The event had been organised by my running mate Ian Evans, his first stab at race organising and despite being nervous beforehand, he put on a great show, one of the best Twin Peaks yet, ably assisted by freak mid-summer like conditions in early October. The local surge in people taking up running also showed, with lots of new faces meaning a record entry for the race and in addition, all the family and friends that come with them, to create a great atmosphere on the promenade.
It was also my first year since 2010 without a Spring marathon. Whether this was a good thing or not remained to be seen.
A reccy was carried out the previous week with first timer, nephew Llyr. I'd worked out some mile splits which always sets my mind at rest (to know the course like the back of my hand). One less thing to worry about on the day.
Looking back through some previous Twin Peaks races via my Garmin data (I love this kind of retrospective analysis), I realised that my hill work had been ok in the past but my downhill and maybe even the pace on the flats needed some work.
This meant the plan was to start at full gas for once, minus maybe a couple of percent, and slacken off on 'Dogshit alley' in readiness for the first slog of the day, Pendinas Hill.
My plan kind of worked. I wanted a fast first mile but it seemed that the quality field all had fresh legs on the day and we set off at a seemingly brisk but sensible pace, only for the mile one split to read 5.39, way faster than even my 5km pace. This felt very comfortable at the time and so I decide to go for it and try & stay at the back of the lead group.
Mile 2, which ended just at the foot of Pendinas was another cracker at 6 minutes, and I'd even lost a couple of places which didn't alarm me too much. I was almost one minute up on my schedule after two miles, something had to give.....
Pendinas starts steep, levels out and then kicks again towards the summit. The first kick saw me hold back and run with my group, which by this point had thinned out, with the leaders making their way ahead of us. I began to overtake runners on the less steep middle section and was running 9th as we headed for the top.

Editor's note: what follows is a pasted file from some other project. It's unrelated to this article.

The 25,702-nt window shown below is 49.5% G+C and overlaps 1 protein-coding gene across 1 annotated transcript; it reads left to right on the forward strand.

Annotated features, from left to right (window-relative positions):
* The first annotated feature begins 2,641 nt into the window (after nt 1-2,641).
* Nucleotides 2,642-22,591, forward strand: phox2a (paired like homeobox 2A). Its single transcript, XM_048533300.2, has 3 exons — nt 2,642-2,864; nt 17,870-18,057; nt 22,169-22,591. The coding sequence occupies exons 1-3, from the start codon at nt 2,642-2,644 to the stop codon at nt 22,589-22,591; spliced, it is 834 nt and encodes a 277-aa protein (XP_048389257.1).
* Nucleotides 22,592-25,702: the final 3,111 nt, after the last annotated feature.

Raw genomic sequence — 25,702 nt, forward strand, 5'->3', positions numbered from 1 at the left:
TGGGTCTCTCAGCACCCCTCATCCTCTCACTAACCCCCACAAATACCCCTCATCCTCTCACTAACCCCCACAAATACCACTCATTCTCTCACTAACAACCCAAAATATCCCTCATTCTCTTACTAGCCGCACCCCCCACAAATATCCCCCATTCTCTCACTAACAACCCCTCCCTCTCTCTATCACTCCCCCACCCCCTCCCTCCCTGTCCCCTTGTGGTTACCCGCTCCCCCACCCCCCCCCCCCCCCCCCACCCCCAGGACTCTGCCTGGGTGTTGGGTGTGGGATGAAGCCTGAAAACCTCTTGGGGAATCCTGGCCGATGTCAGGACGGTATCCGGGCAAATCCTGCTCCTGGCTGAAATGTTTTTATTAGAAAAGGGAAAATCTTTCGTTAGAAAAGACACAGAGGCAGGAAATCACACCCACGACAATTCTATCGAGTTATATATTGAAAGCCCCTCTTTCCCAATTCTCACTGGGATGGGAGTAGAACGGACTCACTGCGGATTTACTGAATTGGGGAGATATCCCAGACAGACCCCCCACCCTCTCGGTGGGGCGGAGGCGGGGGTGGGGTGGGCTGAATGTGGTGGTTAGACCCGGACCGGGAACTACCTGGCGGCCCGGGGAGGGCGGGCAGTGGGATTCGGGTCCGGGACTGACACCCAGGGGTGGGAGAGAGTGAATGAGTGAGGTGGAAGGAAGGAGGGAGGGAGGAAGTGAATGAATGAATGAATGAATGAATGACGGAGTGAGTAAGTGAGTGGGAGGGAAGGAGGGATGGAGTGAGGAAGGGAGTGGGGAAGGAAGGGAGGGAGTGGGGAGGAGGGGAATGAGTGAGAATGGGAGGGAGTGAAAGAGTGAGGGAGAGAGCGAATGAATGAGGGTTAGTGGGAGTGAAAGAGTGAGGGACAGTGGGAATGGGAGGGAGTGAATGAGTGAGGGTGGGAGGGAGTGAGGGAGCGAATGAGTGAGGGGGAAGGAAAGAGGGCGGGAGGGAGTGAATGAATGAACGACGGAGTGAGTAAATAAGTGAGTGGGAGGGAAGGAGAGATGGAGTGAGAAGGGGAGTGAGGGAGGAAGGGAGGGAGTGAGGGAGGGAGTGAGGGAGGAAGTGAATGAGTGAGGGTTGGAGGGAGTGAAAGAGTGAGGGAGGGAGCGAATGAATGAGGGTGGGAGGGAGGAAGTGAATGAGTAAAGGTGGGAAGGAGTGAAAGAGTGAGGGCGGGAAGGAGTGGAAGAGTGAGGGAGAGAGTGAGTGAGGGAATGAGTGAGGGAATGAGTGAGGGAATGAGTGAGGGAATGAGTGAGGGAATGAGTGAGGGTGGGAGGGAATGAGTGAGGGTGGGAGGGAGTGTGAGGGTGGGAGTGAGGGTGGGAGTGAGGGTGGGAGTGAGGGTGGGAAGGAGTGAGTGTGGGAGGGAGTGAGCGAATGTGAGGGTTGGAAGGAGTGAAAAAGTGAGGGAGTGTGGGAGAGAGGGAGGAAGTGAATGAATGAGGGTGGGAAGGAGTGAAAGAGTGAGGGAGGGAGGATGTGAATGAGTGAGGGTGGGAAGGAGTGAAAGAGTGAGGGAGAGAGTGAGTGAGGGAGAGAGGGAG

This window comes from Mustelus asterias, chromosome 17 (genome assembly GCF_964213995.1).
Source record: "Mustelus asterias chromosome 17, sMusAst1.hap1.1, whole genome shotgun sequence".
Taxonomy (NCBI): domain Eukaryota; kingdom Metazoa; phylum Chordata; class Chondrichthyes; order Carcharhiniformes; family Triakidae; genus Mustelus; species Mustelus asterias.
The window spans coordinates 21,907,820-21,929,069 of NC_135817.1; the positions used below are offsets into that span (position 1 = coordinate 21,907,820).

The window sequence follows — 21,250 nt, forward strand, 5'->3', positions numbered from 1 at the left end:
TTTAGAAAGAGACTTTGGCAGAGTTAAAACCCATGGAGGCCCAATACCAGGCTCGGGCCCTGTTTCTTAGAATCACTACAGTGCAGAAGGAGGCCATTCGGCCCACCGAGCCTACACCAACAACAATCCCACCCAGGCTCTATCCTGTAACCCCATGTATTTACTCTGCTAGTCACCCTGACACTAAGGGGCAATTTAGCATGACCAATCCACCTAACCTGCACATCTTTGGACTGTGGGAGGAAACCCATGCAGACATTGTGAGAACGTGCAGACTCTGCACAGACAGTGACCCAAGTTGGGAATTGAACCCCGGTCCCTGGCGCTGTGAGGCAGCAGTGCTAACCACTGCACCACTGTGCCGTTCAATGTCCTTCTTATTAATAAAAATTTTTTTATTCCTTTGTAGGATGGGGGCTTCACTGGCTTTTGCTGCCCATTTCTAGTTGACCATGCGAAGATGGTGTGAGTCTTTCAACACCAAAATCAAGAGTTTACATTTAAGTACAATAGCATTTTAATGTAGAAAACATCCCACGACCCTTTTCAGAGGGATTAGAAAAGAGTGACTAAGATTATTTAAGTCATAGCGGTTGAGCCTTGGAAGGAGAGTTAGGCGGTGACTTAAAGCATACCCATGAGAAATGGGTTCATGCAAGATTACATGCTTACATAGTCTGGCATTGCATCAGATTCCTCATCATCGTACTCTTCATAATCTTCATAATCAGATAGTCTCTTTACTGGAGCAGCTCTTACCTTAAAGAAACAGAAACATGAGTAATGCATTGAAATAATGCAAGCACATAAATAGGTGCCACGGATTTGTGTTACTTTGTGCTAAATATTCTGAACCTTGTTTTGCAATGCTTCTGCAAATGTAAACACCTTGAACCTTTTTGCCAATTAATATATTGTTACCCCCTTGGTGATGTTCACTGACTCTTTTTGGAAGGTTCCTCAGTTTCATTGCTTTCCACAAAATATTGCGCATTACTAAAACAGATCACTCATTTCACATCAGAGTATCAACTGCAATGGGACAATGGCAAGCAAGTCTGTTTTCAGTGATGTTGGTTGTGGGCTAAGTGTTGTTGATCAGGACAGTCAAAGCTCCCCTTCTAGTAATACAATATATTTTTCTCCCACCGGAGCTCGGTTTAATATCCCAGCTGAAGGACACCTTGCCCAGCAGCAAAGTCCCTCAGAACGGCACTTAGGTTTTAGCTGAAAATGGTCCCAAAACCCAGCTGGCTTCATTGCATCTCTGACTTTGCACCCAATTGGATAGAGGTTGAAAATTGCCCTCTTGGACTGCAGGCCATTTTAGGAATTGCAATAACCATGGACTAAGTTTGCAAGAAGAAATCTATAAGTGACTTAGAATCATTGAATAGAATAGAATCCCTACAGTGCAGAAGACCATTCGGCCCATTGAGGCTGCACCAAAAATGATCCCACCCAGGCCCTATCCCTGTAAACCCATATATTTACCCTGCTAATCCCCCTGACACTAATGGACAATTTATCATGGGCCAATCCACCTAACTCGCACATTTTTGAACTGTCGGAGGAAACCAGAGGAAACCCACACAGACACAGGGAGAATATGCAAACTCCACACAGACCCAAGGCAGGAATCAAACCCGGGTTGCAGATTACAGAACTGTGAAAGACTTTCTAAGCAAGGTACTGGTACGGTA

The last kick was a brute and the guy in front started to walk. Psychologically, this wasn't good for me. I was in pain and saw this as a great chance to copy him, and to try and stop the burn. I did, and never really recovered.
I'd gone over the red line, and plummeting down the descent, I was out of control, lucky not to turn an ankle or slip on my back as I just didn't have the core strength to keep myself stable. Not to worry, I just thought of how fast Richard Anthony would be snowballing down behind me, and managed to keep a good pace going through the off-camber footpath whilst being chased by a couple of runners I'd past on the ascent.
Back onto the road for mile four and the legs had gone into lactic shock and I felt like I was operating at 50% power, probably due to the fast start! We've all been there and it's a test of will to convince your body to snap out of it and get going again. I thought of the old 3 min max. sprint tests on the bike that the University lab carried out a few years back. This showed that even after a maximal sprint effort where you die by minute two, you actually start producing more power again in minute three, despite the sensation of doom that you're going at snails pace...
I looked up and saw that the guys in front were in the same boat, we were all running in slow motion compared to the outward prom leg, it was just a case of hanging on. The 3 min theory did work in my opinion, and I felt a bit stronger as we headed to climb two. My Garmin had lost GPS at mile three frustratingly and so I can't analyse the negative split in great detail much to my annoyance.
'Consti' is another tough climb, albeit shorter than Pendinas, and years of efforts up there taught me in my hour of need, not to look up, focus on the three twisty corners at the bottom before crossing the two bridges and then the final slog through the rocky section to the summit. It was 'orrible. I walked, I looked up to see others walking, I looked down to see that I had ample gap to the guys & girls behind me but I still wanted to keel over. I asked a marshal where the collapse mattress was.. If you're cooked, no hill training in the world can help you speed up. I trotted and eventually forced myself to run again, cheered on by the crowd at the top, and plodded up to the access road at the very top and managed to catch up with one other runner to start the descent.
My timer was still working and so I knew how long we had to descend back to the prom in order to try and dip below the magical 50 minute mark for a PB and it was going to be close, probably too close. I bombed down, again in a Richard Anthony esque' style, almost falling into the sea at the bottom of the ramp, with my knees and shins still reminding me of this almost a week and a half later. I didn't hit the prom with enough time to spare to run to the finish in the time required,and was duly re-caught by my companion in the yellow shirt that I'd left on the descent.